Let’s face it: Despite all of the positives associated with today’s rapidly changing business environment, technology can also cause distractions and put a strain on our productivity. You answer 10 emails only to have 20 more in your inbox. You are expected to be available 24/7. You have to schedule conference calls with people across the globe. You are tempted to text and email during meetings. You can’t stay off Twitter during the workday.
Whatever your personal distractions may be, following these six simple steps should help you to increase personal productivity and job performance.
1. Do the Worst First
Knock out the most important (or most arduous) tasks of the day before the phone calls and emails start rolling in. This can be the most productive part of the day, and it feels great to have your most time-consuming or undesirable task completed first thing. If you are not a morning person, then identify your personal peak time in which you are able to fully dedicate yourself to your highest-priority task.
2. Break Projects Into Chunks
It’s easy to get overwhelmed with large, ongoing projects. A good trick is to consistently chip away at the project to avoid procrastinating and finding yourself in a bind. By taking one large project and separating it into individual mini-projects with individual deadlines, you can achieve small wins each day to keep yourself motivated and on track.
3. Pay Attention
We’ve all had that moment in a meeting where we are asked a question only to realise we weren’t fully paying attention. Put down your phone and shut off your laptop during conference calls or meetings. Don’t just go through the motions; nothing is worth doing unless you are fully engaged. We understand it might be difficult to disconnect, but give it a shot. Trust us–you will be amazed at how much more you get out of meetings by giving them your full attention.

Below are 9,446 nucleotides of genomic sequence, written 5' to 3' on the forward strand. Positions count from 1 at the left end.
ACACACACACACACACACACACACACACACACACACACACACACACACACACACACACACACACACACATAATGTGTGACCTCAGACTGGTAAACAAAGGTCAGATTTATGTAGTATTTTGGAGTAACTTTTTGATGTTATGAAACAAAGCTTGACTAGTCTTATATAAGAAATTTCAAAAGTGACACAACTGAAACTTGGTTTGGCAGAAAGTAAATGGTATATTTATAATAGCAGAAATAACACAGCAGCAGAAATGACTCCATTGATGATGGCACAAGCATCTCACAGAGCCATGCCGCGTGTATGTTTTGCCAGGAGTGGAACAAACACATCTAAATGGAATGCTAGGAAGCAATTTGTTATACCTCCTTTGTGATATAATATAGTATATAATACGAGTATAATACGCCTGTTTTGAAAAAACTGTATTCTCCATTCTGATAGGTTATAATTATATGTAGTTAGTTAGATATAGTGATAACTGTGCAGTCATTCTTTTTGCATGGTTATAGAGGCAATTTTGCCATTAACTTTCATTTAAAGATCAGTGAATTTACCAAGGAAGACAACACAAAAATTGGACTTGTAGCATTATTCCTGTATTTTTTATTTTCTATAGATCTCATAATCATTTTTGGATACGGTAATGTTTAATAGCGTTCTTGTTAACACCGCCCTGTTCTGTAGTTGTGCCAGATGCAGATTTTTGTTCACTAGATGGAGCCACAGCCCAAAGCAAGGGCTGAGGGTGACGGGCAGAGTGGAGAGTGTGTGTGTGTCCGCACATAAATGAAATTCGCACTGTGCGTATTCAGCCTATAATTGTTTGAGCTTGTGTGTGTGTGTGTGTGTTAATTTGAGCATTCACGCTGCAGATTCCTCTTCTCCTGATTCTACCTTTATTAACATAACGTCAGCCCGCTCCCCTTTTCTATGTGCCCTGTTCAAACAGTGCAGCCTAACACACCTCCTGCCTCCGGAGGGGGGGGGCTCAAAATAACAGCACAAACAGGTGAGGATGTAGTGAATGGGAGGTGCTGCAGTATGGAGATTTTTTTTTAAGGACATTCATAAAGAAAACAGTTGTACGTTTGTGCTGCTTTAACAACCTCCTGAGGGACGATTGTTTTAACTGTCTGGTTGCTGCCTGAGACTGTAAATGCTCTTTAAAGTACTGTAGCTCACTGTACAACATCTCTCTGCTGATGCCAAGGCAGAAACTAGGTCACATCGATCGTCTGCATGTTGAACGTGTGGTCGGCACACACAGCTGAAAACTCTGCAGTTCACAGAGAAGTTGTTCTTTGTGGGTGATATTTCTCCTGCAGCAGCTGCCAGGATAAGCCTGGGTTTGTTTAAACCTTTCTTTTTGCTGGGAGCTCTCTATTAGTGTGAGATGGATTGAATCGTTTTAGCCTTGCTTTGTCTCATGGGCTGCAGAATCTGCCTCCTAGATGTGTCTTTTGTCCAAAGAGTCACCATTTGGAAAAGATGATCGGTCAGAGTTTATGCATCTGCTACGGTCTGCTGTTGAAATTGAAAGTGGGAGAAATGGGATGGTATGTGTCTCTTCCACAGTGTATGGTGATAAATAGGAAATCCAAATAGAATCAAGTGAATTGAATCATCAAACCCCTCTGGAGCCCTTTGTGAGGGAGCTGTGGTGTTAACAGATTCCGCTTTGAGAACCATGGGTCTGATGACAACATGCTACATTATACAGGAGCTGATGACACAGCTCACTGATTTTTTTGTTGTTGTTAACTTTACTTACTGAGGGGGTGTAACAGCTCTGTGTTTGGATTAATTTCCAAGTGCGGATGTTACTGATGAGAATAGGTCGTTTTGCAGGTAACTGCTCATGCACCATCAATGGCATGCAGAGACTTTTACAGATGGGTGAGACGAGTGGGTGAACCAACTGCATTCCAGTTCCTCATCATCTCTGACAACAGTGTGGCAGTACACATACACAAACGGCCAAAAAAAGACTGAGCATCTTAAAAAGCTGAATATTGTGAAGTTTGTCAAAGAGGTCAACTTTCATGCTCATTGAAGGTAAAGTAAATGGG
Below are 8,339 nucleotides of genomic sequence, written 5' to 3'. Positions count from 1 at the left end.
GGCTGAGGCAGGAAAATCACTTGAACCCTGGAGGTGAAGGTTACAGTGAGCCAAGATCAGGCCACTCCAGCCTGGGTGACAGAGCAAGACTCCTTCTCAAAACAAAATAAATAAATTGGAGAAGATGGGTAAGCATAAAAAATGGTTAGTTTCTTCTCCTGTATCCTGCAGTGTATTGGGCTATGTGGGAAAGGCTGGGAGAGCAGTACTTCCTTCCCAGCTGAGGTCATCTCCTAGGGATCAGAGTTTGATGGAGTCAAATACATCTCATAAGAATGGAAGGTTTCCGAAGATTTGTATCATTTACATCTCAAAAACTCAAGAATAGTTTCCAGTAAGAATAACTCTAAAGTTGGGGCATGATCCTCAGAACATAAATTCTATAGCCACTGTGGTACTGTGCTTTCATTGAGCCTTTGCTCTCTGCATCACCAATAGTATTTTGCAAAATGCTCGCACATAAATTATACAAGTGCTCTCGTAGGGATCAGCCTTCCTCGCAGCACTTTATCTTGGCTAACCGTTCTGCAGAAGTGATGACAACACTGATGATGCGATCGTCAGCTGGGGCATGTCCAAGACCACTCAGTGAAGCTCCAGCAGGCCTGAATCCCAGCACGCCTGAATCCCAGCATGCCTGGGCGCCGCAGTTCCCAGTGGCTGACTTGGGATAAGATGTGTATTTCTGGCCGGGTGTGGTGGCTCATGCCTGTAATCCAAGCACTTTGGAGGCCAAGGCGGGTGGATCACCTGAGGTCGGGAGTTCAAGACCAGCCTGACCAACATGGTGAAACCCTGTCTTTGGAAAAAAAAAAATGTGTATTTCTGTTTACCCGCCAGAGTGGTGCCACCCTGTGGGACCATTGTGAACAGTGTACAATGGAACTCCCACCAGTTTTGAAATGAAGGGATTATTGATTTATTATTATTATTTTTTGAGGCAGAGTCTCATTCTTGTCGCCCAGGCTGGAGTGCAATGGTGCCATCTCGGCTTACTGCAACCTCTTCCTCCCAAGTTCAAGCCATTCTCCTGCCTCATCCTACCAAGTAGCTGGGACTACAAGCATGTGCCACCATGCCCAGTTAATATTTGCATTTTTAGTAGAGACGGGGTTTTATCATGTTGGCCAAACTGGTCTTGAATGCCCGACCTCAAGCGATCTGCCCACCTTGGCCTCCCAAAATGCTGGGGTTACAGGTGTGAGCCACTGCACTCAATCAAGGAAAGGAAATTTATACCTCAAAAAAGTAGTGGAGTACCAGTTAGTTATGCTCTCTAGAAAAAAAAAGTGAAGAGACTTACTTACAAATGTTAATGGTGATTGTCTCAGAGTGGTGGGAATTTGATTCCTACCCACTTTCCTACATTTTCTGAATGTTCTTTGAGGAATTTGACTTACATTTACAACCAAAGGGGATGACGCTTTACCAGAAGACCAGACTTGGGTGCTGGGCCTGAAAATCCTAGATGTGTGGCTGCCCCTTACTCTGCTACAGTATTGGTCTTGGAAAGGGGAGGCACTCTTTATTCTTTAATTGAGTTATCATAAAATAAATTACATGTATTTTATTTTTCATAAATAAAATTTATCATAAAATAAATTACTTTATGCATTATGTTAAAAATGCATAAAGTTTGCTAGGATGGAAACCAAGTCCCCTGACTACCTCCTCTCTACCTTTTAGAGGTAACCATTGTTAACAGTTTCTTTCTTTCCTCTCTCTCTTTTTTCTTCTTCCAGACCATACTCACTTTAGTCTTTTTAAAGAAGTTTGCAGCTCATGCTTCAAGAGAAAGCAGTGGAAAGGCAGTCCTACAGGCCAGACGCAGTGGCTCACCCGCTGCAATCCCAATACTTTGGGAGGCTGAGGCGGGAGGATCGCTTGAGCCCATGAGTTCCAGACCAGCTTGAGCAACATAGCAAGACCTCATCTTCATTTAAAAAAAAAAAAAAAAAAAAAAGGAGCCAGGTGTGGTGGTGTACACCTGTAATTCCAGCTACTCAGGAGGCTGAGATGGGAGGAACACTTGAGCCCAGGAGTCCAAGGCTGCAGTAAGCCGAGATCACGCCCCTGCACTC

4. The Inbox Can Wait
Responsiveness is critical for professionals at all levels. However, don’t let the influx of emails distract you from getting your work done. Designate communication-free times in which you dedicate 60 to 90 minutes to real work. If you are a manager, it is also helpful to set the tone at the top by not expecting others to be available 24/7.
5. Write Everything Down
This tip comes from David Allen’s book Getting Things Done. Any time an idea or to-do pops into your head, immediately write it down. This isn’t rocket science, but we often have so much on our plates or so many back-to-back meetings that we can forget critical thoughts and ideas we have throughout the day.
6. Take Breaks
An often overlooked pillar of productivity is to make time for yourself to do something you truly enjoy. Whether it be reading industry-related articles, taking an exercise class, or leaving a little early to eat dinner with your family, it is important to take the time to refuel and recharge so you are ready to attack your to-do list again tomorrow.
The most important part of this process is finding a system that works for you and sticking to it. And always remember to fully engage in whatever it is you are doing, whether it be a project, a client meeting, or even vacation.